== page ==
Is Another Fiscal Cliff Coming?
Louisiana’s Joint Legislative Committee on the Budget, the committee of state lawmakers that meets throughout the year to approve state budget-related items, recently met to review the latest five-year budgetary projections. As expected, it doesn’t look good, but it’s important to understand why.
Let’s take a quick jog down memory lane.
In 2016, lawmakers were facing billion-dollar budget deficits, or “fiscal cliffs,” where state revenues were not available to fund planned expenses. To address this, they passed a temporary one cent state sales tax, bringing it from four cents to five, with the idea that when it expired two years later, they would have the state’s fiscal house in order. When 2018 rolled around, revenue forecasters panicked once again because the expiration of the temporary sales tax meant a “deficit” of about $1 billion dollars. In a last-minute compromise, the legislature agreed to reinstate the temporary sales tax until 2025, but only at 0.45 cent instead of one cent like before.
Here we are again, it seems. Louisiana is faced with the temporary tax expiring in a few years, and forecasters are showing another fiscal cliff when it does.
What’s really going on here, and what can be done to fix it once and for all?
This recurring problem is caused by a few factors:
- Revenue projections are decreasing. Economic forecasters have been incredibly conservative in their revenue projections, particularly in the last few years because of the uncertainty surrounding the pandemic and the large sums of federal funding still flooding the economy. Forecasters have been predicting this boom in revenue to come crashing down for the last two years, and it hasn’t slowed down yet.
- Revenue forecasters have underestimated the economic impact of the state’s 2021 tax reforms. These tax changes, which went into effect at the beginning of 2023, lowered rates and removed some complexity. Reports show that revenue is still at higher-than-normal levels, indicating that these forecasts are extremely conservative.
- The expiration of the 0.45 cent temporary sales tax increase means a reduction in approximately $400 million in revenue annually. However, revenues have increased by far more since the first temporary tax was put in place in 2016.
But revenues are only half of the equation. Expenditures matter too, and just as much.
In order to build the state’s revenue and expense forecast, Louisiana uses a continuation budget that simply identifies the amount of money it will cost to fund current budget expenditures in future years given anticipated personnel costs and inflation. It does not identify the state’s biggest needs or priorities, nor does it identify which currently funded programs and activities are working well and achieving positive outcomes worth continuing. It simply assumes that all current expenditures are needed and must be continued.
This budget is then finalized based on several factors:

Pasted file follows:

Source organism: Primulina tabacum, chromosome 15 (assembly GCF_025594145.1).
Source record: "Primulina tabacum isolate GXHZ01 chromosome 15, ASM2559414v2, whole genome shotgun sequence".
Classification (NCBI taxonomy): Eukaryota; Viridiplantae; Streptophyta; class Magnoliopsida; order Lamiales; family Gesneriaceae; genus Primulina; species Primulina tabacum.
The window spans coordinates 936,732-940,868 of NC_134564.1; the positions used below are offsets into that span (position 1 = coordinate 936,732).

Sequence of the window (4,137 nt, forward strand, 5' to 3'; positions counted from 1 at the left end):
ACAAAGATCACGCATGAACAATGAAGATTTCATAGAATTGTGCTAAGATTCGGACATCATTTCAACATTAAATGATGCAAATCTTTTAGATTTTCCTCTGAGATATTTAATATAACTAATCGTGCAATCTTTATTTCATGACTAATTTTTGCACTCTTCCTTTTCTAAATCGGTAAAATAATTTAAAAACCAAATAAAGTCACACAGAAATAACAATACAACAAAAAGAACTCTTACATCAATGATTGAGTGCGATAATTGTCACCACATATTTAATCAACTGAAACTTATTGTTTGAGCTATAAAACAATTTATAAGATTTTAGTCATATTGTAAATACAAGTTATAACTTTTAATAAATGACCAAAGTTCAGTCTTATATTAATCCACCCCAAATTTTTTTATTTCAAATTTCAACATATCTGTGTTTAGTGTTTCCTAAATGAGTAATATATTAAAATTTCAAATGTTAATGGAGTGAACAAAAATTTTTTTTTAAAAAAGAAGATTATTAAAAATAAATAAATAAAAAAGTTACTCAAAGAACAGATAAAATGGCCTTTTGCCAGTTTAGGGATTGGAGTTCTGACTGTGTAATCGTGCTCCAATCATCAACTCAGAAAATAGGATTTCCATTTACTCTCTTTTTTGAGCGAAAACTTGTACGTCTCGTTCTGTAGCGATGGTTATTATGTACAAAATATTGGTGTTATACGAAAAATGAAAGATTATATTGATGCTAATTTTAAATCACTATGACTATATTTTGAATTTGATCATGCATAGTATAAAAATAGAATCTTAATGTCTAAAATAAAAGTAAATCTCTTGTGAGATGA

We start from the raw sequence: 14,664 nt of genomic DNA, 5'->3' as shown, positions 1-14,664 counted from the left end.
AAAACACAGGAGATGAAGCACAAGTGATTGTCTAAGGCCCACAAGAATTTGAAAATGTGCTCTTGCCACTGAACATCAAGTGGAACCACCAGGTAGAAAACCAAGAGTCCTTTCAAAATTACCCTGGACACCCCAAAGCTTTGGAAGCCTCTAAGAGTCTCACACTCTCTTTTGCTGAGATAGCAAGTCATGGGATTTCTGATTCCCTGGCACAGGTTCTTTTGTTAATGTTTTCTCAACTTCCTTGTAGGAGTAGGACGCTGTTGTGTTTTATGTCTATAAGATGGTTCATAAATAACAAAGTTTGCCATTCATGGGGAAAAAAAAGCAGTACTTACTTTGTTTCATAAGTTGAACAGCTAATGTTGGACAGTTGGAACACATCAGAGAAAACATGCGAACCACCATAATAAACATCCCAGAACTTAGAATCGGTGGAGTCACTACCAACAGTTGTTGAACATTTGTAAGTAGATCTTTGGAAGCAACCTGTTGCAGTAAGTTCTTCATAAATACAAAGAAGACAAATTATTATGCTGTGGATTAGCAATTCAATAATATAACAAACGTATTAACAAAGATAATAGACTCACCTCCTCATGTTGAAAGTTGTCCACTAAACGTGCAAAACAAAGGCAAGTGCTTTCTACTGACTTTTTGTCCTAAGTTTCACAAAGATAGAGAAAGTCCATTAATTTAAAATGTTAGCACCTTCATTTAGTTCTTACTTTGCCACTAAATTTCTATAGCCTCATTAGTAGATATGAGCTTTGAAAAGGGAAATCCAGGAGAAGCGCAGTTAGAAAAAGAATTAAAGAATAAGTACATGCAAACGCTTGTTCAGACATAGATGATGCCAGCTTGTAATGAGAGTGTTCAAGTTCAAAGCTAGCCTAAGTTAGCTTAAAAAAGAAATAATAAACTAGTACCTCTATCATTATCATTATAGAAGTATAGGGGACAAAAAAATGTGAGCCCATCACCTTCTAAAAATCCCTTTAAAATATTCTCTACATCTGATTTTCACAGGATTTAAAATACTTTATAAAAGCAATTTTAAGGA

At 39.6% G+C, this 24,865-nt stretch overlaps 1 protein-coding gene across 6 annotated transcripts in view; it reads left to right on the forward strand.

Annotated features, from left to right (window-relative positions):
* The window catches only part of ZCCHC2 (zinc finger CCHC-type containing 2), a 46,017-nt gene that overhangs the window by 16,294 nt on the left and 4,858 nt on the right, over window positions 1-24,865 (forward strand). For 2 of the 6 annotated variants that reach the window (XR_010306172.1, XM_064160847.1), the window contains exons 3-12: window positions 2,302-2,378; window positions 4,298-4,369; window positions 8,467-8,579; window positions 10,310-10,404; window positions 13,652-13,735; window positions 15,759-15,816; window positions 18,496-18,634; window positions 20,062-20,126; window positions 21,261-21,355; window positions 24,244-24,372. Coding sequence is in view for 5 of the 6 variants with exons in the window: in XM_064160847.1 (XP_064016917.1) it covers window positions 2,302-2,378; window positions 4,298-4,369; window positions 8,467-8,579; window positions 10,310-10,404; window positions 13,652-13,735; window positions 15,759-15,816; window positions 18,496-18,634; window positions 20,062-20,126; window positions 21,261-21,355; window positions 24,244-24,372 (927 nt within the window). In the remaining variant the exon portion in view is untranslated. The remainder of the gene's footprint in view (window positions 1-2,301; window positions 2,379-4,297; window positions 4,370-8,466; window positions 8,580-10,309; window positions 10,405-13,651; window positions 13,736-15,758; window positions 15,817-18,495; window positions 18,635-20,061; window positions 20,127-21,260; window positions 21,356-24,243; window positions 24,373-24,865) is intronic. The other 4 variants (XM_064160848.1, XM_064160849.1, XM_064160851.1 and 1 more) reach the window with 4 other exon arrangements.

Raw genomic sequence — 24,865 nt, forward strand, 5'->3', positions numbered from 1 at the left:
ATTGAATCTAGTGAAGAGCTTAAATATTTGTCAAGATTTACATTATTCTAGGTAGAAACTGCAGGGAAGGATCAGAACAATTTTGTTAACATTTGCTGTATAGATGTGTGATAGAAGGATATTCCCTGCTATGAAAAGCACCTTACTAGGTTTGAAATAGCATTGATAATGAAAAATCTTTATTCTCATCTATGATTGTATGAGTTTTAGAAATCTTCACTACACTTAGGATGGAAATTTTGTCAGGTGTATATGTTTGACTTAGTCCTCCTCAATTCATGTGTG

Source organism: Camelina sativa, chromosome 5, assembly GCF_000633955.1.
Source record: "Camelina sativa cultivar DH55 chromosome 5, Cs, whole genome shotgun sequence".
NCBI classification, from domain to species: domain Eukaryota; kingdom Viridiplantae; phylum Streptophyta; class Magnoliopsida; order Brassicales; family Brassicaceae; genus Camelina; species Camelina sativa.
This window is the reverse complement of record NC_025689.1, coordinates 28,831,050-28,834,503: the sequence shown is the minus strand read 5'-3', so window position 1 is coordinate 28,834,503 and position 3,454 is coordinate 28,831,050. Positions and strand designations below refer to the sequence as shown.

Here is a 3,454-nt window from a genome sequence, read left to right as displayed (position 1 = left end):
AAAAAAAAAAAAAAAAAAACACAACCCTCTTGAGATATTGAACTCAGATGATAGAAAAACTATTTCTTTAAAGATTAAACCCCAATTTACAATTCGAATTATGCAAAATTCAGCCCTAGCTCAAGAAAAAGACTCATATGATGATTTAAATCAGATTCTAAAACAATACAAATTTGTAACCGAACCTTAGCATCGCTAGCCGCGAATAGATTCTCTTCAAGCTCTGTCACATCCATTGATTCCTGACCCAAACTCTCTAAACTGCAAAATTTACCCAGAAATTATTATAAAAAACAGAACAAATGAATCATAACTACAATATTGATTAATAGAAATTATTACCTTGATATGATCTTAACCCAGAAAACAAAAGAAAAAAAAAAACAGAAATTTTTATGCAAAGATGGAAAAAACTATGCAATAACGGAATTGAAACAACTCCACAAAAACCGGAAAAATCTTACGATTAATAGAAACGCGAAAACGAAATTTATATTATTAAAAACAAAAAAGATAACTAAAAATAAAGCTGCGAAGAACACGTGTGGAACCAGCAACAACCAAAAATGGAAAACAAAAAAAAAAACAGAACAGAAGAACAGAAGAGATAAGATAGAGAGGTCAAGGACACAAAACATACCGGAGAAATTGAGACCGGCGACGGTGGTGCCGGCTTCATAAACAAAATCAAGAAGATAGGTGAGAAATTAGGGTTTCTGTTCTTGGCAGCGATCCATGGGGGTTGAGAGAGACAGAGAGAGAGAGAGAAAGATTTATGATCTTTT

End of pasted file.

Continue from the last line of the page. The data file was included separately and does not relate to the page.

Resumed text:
- The continuation budget funds inflation, which is never funded in an actual budget.
- The continuation budget shows Medicaid expenses growing by an additional $675 million (funded through the state’s general fund) by fiscal year 2027. It’s worth noting that this growth is anticipated when state officials are reporting that up to 250,000 currently ineligible Medicaid recipients will be removed from the rolls now that COVID-era rules have expired.
- State education expenses are continuing to increase as the state continues to fund new and expanded initiatives as well as salaries for local employees with associated increasing retirement expenses. What’s noteworthy here is that public-school enrollment is actually continuing to drop.
- State agencies like Wildlife and Fisheries that had been completely self-funded before by fees they collected are spending more than they take in and need infusions of tax dollars to maintain operations.
Furthermore, as spending has increased, Louisiana’s population has continued to decline over this same time.
It’s been well known that the sales tax increase was temporary and intended to serve as a cushion while lawmakers work to prioritize government spending and regain fiscal control. However, when presented with an opportunity to do just that in the last legislative session, they instead chose to spend every dime they took in, even as revenues increased to record levels.
Pelican has proposed a plan to rein in this excessive growth in spending, called the Responsible Louisiana Budget. It calls for restricting the growth of the state’s budget to population growth plus inflation, which is a much more responsible way to budget and determine the size of government taxpayers are able to afford. Continuing to kick the can down can’t be the solution, and taxpayers are growing tired of hearing the same Chicken Little cries for more tax dollars. Lawmakers should implement this plan immediately to bring spending under control to once and for all stop this unnecessary “boom and bust” revenue cycle in which the state finds itself every few years. Leadership is what is desperately needed to get the state’s fiscal house in order, and the sooner this can be done, the sooner Louisiana can begin to transition from reactive budgeting to proactive planning for a prosperous future.
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